I’ve been asked these questions lot over the years:
“What dog food do you recommend for Dachshunds?”
“What should I feed my Dachshund to keep them healthy like yours?”
“What do you think about food X or Y for Dachshunds?”
For the most part, I’ve also creatively dodged those questions a lot over the years.
You see, every dog is different. Every owner preference is different. Every budget is different.
Also, as we’ve found with the recent Hill’s Pet Nutrition recalls, and the potential grain-free dog food – heart health connection, what we think is good for a while can turn out to be not so great after all.
However, I finally decided it was about time I wrote something about what Summit and Gretel eat though. That way I have a place to point people when they ask in the future.
While I’m still not comfortable recommending specific foods for other dogs, I’ve become more comfortable with the idea of sharing what works best for us and letting you make the decision about what is right for your yours.
Note: Some of the links below are affiliate links, which means that I may earn a small commission, at no extra cost to you, if you make a purchase.
The Dog Foods That I Feed My Healthy Dachshunds
I’ve fed all forms of dog foods over the years – kibble with grain, kibble without grain, canned “wet” food, pre-made frozen raw food, freeze dried raw food.
Today, no matter what the food type, I primarily choose dog foods that are high in protein.
Protein is important for muscle development, which is really important for active dogs.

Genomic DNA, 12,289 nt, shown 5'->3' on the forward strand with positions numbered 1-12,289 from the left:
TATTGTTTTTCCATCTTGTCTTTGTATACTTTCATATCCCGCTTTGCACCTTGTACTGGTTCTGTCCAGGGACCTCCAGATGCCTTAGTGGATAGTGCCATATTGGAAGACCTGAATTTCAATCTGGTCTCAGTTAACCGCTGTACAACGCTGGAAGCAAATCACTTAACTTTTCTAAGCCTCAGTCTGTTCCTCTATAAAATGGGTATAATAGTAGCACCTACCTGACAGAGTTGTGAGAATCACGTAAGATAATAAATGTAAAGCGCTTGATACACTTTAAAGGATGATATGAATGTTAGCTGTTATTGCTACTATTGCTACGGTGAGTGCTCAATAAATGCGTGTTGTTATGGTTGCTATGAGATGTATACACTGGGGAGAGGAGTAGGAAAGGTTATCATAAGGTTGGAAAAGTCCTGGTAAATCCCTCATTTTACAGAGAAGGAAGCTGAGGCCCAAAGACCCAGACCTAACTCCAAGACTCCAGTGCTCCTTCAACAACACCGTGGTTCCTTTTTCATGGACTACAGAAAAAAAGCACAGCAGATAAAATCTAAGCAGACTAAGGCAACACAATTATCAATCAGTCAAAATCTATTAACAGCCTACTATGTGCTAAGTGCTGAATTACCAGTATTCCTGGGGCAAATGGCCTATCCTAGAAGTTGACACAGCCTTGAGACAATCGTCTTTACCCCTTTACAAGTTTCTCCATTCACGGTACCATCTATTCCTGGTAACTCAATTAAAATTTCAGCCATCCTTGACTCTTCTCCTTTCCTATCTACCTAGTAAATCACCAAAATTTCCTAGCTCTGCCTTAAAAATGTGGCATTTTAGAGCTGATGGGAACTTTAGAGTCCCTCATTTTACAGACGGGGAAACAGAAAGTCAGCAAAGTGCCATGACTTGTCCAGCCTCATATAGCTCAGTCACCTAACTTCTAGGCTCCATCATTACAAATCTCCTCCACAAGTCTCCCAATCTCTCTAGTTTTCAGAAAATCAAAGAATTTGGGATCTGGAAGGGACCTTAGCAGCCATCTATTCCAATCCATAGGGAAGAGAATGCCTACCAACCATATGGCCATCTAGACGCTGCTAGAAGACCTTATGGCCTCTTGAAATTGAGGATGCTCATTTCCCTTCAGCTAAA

Note: High protein works for my dogs. It doesn’t work for all dogs so be sure to check with your vet if you suspect your dog.
Summit and Gretel primarily eat raw dog food now but it’s more of a personal choice.
I give them frozen prepared raw because I’m not interested in learning how to create a balanced diet and making my own raw meals at this time.
However, I do sometimes, for a treat and additional nutrient variety, add fun things to their raw dog food to “dress it up”.
I’m also not a stickler for raw feeding.
I mean, humans don’t eat the same food all of the time. It would make is unhealthy – and, to me, that includes different FORMS of food, not just different brands or sources of protein.
That means, at any given time, Summit and Gretel may be eating a food that is not on this list.
But here are the foods I love and feed the most frequently.
Favorite Frozen Prepared Raw Dog Food for My Dachshunds
Darwin’s Natural Selections™
Darwin’s Natural Selections™ raw dog food is convenient because you can sign up for a subscription and it arrives on your doorstep every 4-6 weeks (your choice) packed in dry ice.
All of their balanced, complete meals – chicken, beef, lamb, turkey, and duck – are made of 75% grass fed or cage-free meat and 25% organic vegetables.
They are also free of gluten, grain, steroids, hormones, and antibiotics.
You can customize your order by choosing the meats you want and the amount of each.
Darwin’s Food can be shipped anywhere in the United States for a $6.50 minimum (shipping costs vary depending on where you are located). If you live in the Seattle or Portland metropolitan areas, you may be in their free home delivery area.
If you’re new to Darwin’s and not sure what or how much to feed you can contact them for a free menu consultation.
Wild Coast Raw
Wild Coast Raw dog food is a “seasonally sourced craft raw food” created with oversight from a veterinarian with 25 years experience.